First, there is historical incentive. Given the company's background, it is important from both a business and a heritage sense to continue investing in embedded development.
Second, embedded systems fit into the enterprise lifecycle strategy. Lidbeck said, "Enterprises are doing more things at the edge. Mobile and wireless systems, and devices on the manufacturing floor. All of these are being tied in with traditional enterprise IT systems. So enterprises have to manage these projects, too." In fact, you might find it more important to understand and manage these types of projects than traditional IT projects, because in many cases such projects break new ground in design and implementation.
Telelogic's Focuses Today
One area of focus is enterprise change management. An enterprises needs to assess and authorize change requests, from both internal and external sources, using a change management workflow customized to its needs. An enterprise must not only coordinate changes, but it must also communicate changes across the organization. Telelogic's Synergy provides change management solutions for these uses.
Another emphasis is customer needs management. Lidbeck pointed out that almost 50 percent of all new product launches fail because the product does not meet customer needs. Most companies do not think in terms of customer needs, but rather product requirements. Telelogic products enable companies to work with customer conversations and other documented needs, and track these needs forward into product and service development. DOORS satisfies this need and lets enterprises define requirements early in the process and track them throughout the system development lifecycle.
Telelogic is also committed to enterprise architecture. Enterprise architecture is fundamentally about structure and decisions that affect both application development and application use, across all or the majority of applications. Lidbeck explains that a well-developed enterprise architecture solution enables organizations to respond rapidly, effectively, and positively to the opportunities and challenges presented by today's market changes, industry consolidations, and technological advances. Telelogic support this initiative with its System Architect product.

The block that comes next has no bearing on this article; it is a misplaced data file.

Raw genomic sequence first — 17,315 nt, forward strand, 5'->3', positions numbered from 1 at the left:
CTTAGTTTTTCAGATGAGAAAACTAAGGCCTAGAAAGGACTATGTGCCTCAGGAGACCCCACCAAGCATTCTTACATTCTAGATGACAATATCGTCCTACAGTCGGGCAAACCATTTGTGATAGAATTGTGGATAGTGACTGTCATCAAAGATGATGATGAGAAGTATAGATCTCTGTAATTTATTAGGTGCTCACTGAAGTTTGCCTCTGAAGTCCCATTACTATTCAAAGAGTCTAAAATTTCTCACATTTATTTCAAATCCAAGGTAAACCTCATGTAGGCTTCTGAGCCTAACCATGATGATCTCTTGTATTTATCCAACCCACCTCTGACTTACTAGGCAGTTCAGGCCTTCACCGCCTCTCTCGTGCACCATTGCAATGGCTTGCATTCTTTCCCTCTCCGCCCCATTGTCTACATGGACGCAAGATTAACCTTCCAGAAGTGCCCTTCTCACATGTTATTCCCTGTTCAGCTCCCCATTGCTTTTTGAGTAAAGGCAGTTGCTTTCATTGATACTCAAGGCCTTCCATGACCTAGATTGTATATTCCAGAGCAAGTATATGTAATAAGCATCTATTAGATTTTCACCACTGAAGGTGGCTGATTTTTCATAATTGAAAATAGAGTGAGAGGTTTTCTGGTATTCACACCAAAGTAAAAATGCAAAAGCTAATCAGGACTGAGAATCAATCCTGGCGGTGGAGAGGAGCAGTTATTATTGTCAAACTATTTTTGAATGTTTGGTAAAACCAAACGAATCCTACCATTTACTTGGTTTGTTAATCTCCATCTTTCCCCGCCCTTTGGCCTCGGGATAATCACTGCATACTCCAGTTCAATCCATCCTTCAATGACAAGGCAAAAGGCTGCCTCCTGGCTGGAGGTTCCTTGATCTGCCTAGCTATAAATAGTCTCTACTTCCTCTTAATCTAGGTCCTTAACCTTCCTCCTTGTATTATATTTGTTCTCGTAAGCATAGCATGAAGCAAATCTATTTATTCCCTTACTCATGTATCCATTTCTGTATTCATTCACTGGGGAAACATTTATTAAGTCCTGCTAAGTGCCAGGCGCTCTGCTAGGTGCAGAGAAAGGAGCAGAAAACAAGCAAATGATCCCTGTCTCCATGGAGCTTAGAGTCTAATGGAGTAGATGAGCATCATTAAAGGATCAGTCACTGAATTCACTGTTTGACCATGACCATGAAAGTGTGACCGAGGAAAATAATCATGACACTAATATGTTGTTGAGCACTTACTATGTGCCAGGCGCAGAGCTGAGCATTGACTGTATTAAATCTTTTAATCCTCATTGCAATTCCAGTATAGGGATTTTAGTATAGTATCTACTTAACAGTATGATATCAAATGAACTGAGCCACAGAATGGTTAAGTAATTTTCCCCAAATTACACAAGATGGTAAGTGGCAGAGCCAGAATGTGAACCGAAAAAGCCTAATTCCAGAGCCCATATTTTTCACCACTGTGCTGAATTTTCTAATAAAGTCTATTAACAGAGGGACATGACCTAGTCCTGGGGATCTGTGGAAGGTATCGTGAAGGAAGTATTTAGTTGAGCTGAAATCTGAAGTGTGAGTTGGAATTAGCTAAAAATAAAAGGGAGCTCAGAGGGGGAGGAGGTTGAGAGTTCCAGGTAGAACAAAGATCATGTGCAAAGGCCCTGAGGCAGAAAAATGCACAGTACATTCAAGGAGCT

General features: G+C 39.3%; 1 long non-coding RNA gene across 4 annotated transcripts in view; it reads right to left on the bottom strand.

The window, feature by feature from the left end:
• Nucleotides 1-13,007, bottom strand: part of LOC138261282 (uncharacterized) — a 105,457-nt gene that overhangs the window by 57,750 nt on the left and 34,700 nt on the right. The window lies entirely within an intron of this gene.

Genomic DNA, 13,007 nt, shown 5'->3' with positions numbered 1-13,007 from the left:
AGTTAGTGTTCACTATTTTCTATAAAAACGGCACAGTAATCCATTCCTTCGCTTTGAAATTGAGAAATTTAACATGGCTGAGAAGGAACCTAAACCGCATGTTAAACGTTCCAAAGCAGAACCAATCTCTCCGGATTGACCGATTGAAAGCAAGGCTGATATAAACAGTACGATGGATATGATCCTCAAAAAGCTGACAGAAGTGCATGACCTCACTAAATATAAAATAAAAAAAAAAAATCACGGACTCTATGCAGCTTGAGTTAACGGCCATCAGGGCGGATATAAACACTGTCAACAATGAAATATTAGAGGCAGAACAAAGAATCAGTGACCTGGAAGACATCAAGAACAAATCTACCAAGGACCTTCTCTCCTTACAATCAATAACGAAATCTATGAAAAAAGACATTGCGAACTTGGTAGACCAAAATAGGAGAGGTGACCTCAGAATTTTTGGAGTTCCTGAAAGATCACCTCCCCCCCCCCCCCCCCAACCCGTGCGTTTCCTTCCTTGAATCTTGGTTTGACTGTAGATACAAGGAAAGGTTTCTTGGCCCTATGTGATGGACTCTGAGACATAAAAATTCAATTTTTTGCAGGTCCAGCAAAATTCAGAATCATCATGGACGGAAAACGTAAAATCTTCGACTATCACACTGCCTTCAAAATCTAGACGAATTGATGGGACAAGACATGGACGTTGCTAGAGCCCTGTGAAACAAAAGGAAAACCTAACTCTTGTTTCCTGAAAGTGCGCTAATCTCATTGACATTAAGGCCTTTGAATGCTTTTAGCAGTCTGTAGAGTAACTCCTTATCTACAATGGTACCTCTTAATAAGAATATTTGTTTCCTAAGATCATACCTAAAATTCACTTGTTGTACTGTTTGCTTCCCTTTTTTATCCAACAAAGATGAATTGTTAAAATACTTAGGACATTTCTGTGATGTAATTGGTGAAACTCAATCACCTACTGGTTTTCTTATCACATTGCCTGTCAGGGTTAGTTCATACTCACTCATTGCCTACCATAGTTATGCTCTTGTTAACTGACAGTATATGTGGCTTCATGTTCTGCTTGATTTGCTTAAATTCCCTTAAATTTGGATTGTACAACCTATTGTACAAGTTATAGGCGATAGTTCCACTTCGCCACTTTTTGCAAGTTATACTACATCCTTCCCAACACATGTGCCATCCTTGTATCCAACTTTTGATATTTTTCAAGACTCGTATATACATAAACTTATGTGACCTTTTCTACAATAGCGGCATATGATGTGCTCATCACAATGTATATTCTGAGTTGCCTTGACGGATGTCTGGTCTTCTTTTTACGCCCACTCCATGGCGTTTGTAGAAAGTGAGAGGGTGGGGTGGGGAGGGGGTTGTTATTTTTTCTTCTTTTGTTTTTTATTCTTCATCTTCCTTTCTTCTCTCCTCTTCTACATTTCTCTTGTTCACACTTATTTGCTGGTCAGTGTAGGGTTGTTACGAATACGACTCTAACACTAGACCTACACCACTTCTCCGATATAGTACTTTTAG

Finally, Telelogic is a strategic member of the Eclipse Foundation, and in charge of the Eclipse Process Framework (EPF), an Eclipse project that defines and automates processes for software and system development activities. The company is actively involved in defining how processes are constructed and followed in the Eclipse view of the application lifecycle.
You might have difficultly relating enterprise lifecycle management to the role of a system and software developer. Enterprise lifecycle management represents the framework under which all of the development teams operate. Most design and development activities occur within the boundaries set by Telelogic's initiatives.
What does the future hold for a company that has changed direction over the last nine years as drastically as Telelogic? The company isn't ruling out more acquisitions, and Lidbeck acknowledges that enterprises that are focused on managing innovation need more tools to do so. But the vision of managing innovation through enterprise lifecycle management processes and solutions is a unique one, and Telelogic might be the only software vendor with this focus today.
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About the Author
Peter Varhol is Editor of FTPOnline.